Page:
In our culture, we seek to gain everything,

          only to find ourselves wanting more.

 

Part of the problem for us may be that

we forget what the cross really is.

We’ve made it an object of adoration.

Even people who have no particular faith wear it,

because it looks good, especially in gold or silver.

We Presbyterians look down our noses at Roman Catholics,

because they have crucifixes.

We say, “We celebrate that Jesus is risen!”

Yet, what we may really do is look away from the truth:

Christ suffered under Pontius Pilate,

was crucified, dead, and buried.

 

Yet, we turn our eyes from another truth

when we ignore the cross.

Being a Christian does not give us a pass from suffering.

Being a Christian requires us to let go of

some behaviors, possessions, or ideas,

or at least, hold them more loosely,

which brings me back to the questions

I posed earlier in this sermon.

 

What would the cost of discipleship be today, in 2017?

What would we need to let go of in order to lay hold of Christ?

What might we need to abandon

in order to be free to obey Jesus Christ?

I’m not completely sure, but I have some ideas.

 

First, I think discipleship in 2017 might cost us our comfort.

Now, don’t misunderstand me:

I don’t mean that we all need to go out and buy hair shirts!

No, I mean the cost of discipleship in 2017 might require us

to make decisions and to do things that are uncomfortable,

like placing our faith above party affiliations;

like listening to people of color and others

who experience prejudice;

like letting go of the notion

that the color of our skin gives us privileges

others don’t have.  

I could continue, but let me put it simply:

The cost of discipleship in 2017 involves

standing for Jesus who calls us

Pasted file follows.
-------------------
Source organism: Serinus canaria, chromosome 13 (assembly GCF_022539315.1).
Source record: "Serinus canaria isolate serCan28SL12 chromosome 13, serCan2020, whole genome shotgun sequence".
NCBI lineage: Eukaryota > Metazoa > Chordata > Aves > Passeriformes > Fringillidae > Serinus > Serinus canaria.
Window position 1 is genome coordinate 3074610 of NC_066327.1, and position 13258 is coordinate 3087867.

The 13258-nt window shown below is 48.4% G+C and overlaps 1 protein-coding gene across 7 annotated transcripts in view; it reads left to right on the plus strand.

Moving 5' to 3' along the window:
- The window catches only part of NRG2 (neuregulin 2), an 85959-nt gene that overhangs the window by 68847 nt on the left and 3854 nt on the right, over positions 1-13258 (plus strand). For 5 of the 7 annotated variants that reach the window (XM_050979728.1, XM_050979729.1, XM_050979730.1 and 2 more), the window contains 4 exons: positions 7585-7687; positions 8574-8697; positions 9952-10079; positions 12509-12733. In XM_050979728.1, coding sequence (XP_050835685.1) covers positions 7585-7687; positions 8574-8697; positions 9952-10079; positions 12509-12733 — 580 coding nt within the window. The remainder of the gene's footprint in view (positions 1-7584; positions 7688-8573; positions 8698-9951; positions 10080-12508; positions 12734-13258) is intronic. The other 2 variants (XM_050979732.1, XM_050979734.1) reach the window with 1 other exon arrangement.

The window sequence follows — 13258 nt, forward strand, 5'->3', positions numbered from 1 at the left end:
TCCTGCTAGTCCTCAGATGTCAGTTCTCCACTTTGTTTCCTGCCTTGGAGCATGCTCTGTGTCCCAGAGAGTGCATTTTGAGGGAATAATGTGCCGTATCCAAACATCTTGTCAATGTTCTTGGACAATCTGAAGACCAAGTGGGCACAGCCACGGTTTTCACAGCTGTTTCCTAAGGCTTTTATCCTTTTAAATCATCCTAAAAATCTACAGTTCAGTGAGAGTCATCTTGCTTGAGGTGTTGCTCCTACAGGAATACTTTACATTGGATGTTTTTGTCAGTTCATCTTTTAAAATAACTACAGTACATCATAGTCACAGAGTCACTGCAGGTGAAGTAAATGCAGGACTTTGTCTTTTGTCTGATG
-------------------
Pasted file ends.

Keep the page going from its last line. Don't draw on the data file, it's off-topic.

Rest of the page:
to take up our cross and follow.

 

Second, I think the cost of discipleship in 2017 involves

taking time to learn what it means to follow Jesus.

I believe every Christian needs to be a disciple,

which means we never stop learning.

Worship alone may not fill the bill.

We need to be involved in small groups and adult classes.

We need to read books that challenge our faith,

like The Cost of Discipleship for one.

We need to set aside time, every day,

to read Scripture and pray.

 

Finally, I think the cost of discipleship in 2017 means

paying attention.

I mean we need to listen, really listen to what is said in worship.

I mean we need to be engaged in what happens here,

not just go through the motions.

 

Today is a perfect opportunity to pay attention,

to engage in what happens here.

We’ve come to this table before.

We know what will be said and what will be done.

Yet, today, listen, really listen

to what is said, to prayers we pray.

Today, look, really look at the bread and the cup,

remembering the Lord’s death until he comes.

Today, as you come forward to receive the elements,

let your movement be an act of prayer

in which you come to Jesus Christ,

our Lord and Savior. Amen.

 

©2017 Kenmore Presbyterian Church